Thought for the Day
It’s easy to identify people who can’t count to ten. They’re in front of you in the supermarket express lane
Exciting times? Not Really
Variety is the spice of life, or so it’s said. Which is (almost) another way of saying that change is inevitable, so why not embrace it? Unfortunately, in golf over the last three years we’ve had far too much change, or turbulence, and most of us, I suspect, are crying out for a period of stability. If that’s not achievable, the tiniest modicum of certainty would be welcome.
Ever since the Saudi Arabian Public Investment Fund (PIF) raised its head and started scattering money like excited confetti-throwers at a trailer-trash wedding, the game has been in flux – which is defined as instability or change. And now, over a month after the PGA and DP World Tours were supposed to have ironed out their strategic agreement with PIF, we’re little wiser as to what this might look like and increasingly unsure whether it will even come about.
Despite ongoing, presumably torturous negotiations – which would explain why they’re dragging on for so long – PIF, in the guise of LIV Golf, continues to up the ante by signing more and more of the world’s best golfers. Their astonishing capture of Jon Rahm in December, followed by Tyrell Hatton and Adrian Meronk, respectively ranked 16th and 44th in the world, made a bold statement. That statement being: ‘Don’t come to a gun fight with a knife in your pocket.’ In other words, we still hold several aces, and an almost bottomless pit of money, so you need to take us seriously when it comes to brokering a deal.
The PGA Tour responded by announcing a major investment in the Tour, to the tune of $2.4 billion, by the Strategic Sports Group (SSG), a consortium led by Fenway Sports, who own, among other majestic organisations, the Mighty Red Machine that is Liverpool Football Club. It was a case of: ‘We see your hand and raise.’ The muddied waters became even murkier when Jordan Spieth, a member of PGA Tour policy board, said in effect that because of this injection of cash, the PGA Tour no longer needed to negotiate with LIV.
Jordan is a likeable, intelligent and thoughtful young man but to sabotage your own side’s negotiations in this way will not prove to be his finest moment. He’s effectively saying: ‘Now that we’ve got this extra moolah, LIV can take a hike because we don’t need them.’
He’s wrong. First, this additional $2.4 billion is but a fraction of what LIV has already paid, and demonstrates that it will continue to pay, in order to sign golf’s biggest names and break forever the PGA Tour’s hegemony of the most prestigious players and tournaments. Second, you don’t, if you can help it, antagonise powerful people with whom your own tour is trying to barter a deal of compromise.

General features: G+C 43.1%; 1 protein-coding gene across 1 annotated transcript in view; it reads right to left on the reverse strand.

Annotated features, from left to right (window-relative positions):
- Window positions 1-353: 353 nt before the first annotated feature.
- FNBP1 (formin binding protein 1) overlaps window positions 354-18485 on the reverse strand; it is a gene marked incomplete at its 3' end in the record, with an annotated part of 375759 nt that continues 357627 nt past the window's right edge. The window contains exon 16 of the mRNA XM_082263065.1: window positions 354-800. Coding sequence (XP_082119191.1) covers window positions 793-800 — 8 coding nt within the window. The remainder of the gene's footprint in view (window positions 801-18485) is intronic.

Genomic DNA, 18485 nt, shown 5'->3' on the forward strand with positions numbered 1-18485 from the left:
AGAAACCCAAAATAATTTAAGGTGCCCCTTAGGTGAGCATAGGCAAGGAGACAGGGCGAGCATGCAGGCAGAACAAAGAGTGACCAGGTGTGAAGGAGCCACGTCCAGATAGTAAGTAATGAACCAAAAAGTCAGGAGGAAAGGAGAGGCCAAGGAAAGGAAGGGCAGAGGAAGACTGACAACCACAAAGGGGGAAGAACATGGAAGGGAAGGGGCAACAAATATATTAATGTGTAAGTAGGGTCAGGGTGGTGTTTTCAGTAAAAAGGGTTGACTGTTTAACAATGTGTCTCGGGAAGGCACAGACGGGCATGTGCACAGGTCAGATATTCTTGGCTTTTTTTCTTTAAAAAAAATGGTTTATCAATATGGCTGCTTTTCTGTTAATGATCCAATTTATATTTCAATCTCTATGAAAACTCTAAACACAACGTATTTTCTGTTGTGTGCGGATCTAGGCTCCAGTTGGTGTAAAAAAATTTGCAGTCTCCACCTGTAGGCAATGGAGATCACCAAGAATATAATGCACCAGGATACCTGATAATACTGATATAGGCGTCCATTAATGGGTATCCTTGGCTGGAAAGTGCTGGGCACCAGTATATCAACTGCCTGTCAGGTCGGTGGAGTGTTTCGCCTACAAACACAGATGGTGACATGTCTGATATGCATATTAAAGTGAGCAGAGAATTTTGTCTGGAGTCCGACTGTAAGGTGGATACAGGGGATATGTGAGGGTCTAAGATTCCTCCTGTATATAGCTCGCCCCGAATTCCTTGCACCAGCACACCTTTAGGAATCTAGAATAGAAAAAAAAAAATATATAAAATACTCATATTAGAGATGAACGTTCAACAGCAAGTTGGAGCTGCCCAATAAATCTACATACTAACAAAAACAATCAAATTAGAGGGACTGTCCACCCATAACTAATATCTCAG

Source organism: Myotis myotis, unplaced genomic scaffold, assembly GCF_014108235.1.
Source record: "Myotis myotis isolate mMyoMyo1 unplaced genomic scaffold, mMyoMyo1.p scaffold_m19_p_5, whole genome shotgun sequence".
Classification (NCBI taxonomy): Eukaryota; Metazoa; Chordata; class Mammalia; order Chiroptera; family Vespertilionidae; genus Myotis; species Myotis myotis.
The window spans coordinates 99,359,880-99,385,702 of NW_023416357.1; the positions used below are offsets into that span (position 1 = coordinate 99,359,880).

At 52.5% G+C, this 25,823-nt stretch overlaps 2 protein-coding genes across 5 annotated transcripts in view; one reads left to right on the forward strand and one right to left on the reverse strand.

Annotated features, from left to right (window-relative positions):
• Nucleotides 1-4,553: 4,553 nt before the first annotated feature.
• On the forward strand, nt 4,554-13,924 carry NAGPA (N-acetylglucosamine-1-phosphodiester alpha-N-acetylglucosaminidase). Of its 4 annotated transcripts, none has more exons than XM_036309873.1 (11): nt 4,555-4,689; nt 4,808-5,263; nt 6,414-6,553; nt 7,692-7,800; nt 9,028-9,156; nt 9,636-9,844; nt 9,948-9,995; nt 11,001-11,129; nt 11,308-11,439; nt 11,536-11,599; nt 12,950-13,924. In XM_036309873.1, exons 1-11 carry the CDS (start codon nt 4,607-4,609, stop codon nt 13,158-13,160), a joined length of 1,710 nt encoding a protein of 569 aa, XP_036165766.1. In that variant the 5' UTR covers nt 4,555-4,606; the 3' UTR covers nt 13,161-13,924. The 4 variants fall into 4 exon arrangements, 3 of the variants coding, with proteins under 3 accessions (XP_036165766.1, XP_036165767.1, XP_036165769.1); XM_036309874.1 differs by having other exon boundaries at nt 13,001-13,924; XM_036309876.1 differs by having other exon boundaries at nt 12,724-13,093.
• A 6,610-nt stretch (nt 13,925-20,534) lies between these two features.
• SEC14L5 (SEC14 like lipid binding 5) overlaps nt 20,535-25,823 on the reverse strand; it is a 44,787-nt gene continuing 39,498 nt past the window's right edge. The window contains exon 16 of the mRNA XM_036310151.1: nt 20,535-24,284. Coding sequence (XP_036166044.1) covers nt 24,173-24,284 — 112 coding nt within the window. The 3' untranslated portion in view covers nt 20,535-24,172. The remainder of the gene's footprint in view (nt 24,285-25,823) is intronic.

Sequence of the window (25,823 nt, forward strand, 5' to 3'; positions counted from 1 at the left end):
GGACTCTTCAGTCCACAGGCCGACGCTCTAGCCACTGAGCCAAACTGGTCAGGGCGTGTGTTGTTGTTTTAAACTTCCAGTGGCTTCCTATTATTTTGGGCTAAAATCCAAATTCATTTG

Rory McIlroy found himself dragged back in, as the Tour’s effective spokesperson, after removing himself from the online PGA Tour player chat group where Spieth made his comments. They later had an hour-long ‘frank’ discussion (for which I read: ‘Heated, if not acrimonious, argument’).
McIlroy said: ‘My thing was, if I’m the original investor that thought that they were going to get this deal done back in July, and I’m hearing a board member say that, you know, we don’t really need them, now, how are they going to think about that, what are they going to feel about that?
‘They are still sitting out there with hundreds of billions of dollars, if not trillions, that they’re going to pour it into sport. And I know what Jordan was saying, I absolutely know what he was saying and what he was trying to say. But if I were PIF and I was hearing that coming from here, the day after doing this SSG deal, it wouldn’t have made me too happy, I guess.’
Rory, understandably, has become rather sick of being the Tour’s mouthpiece in light of the continuing silence from Tour commissioner Jay Monahan and last November resigned from the policy board, presumably because he wanted to concentrate on his family and game. Unfortunately for him, whenever the subject of LIV Golf comes up, particularly in the wake of Jordan Spieth’s ill-judged remarks, he’s the first person that journalists turn to for a quote. It also has to be said that he has strong opinions and sometimes can’t resist offering them to the world.
Last month he offered his own template for a compromise agreement by suggesting that golf could follow the model of India’s Cricket Premier League, in which the world’s best players compete head-to-head in a team format. Rory suggested that a month could be set aside at each end of the season for these events. And although it would involve the PGA and DP World Tours amending their own schedules, it wouldn’t be impossible.
Then again, it would be a sensible compromise and recently, in golf, one of those hasn’t been spotted for quite some time.